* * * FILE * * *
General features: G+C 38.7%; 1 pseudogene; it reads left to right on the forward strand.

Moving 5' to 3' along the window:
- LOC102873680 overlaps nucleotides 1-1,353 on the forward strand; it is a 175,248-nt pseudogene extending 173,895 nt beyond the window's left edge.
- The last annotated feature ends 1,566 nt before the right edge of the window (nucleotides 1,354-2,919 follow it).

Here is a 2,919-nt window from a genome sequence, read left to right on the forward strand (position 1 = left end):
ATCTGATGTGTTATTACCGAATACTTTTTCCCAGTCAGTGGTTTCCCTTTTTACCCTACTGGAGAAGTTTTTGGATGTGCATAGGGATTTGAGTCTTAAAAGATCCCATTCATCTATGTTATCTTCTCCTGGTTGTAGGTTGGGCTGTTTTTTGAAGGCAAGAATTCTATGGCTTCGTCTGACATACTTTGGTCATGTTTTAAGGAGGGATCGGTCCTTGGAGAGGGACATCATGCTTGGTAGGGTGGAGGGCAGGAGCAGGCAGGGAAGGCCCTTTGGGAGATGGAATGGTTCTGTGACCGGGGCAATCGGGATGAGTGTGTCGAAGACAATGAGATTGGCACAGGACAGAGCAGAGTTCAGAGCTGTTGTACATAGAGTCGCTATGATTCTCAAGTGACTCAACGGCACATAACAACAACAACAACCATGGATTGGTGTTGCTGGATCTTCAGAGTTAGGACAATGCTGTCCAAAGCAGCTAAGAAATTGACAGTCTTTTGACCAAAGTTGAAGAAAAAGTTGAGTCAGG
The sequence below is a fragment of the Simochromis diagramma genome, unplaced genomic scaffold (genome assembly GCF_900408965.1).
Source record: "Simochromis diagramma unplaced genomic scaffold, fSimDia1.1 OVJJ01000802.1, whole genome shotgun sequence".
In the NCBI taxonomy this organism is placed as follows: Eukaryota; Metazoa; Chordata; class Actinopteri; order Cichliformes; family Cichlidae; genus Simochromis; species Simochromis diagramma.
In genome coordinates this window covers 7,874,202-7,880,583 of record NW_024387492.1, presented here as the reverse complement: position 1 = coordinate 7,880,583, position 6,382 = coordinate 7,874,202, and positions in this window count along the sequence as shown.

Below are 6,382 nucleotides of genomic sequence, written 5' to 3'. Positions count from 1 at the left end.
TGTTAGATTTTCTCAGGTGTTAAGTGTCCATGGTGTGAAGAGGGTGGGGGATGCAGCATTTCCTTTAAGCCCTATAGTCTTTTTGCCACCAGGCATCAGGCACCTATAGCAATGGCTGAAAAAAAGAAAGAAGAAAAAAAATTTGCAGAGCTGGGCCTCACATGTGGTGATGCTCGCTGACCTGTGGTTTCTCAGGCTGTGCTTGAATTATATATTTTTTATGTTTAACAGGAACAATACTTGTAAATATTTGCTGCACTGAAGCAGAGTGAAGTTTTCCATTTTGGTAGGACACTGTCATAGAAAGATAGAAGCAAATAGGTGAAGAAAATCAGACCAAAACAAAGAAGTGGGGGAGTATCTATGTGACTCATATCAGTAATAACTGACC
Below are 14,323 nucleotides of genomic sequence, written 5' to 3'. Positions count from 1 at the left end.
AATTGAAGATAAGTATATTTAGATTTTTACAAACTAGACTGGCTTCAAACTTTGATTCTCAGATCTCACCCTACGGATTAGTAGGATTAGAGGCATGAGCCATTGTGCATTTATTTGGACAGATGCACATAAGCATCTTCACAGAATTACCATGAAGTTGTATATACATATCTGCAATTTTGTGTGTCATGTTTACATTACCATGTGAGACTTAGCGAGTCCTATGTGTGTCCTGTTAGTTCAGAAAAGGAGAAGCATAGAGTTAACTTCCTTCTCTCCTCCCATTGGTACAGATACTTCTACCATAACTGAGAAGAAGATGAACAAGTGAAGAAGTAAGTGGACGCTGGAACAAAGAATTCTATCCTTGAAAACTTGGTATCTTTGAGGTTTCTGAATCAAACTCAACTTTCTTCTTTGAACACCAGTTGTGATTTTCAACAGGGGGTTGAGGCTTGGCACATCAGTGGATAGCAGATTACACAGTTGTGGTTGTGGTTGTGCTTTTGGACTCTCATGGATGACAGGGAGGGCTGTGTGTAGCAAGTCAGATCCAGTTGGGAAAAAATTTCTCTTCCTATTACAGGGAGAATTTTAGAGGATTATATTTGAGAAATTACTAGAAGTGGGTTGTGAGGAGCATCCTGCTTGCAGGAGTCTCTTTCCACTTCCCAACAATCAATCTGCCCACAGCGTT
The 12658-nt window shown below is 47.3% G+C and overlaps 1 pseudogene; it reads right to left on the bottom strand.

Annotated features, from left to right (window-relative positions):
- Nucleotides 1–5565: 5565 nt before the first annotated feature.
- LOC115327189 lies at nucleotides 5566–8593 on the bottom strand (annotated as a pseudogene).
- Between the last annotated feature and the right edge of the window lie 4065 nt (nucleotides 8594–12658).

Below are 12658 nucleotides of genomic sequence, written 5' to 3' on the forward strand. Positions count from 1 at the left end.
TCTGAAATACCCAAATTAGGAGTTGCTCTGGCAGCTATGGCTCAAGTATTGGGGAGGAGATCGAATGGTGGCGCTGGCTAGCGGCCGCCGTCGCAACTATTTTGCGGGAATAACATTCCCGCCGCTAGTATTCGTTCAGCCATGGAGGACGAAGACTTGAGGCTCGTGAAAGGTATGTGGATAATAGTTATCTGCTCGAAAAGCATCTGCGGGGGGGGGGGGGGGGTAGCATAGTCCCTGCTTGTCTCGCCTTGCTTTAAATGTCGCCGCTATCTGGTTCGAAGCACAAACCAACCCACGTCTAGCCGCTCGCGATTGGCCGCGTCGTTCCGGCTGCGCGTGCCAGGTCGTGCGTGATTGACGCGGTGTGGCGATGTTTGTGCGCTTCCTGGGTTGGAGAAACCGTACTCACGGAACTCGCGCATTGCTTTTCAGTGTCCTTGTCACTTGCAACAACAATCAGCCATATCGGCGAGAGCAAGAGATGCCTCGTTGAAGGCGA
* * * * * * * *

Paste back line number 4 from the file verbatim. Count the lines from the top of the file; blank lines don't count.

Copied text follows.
- The last annotated feature ends 1,566 nt before the right edge of the window (nucleotides 1,354-2,919 follow it).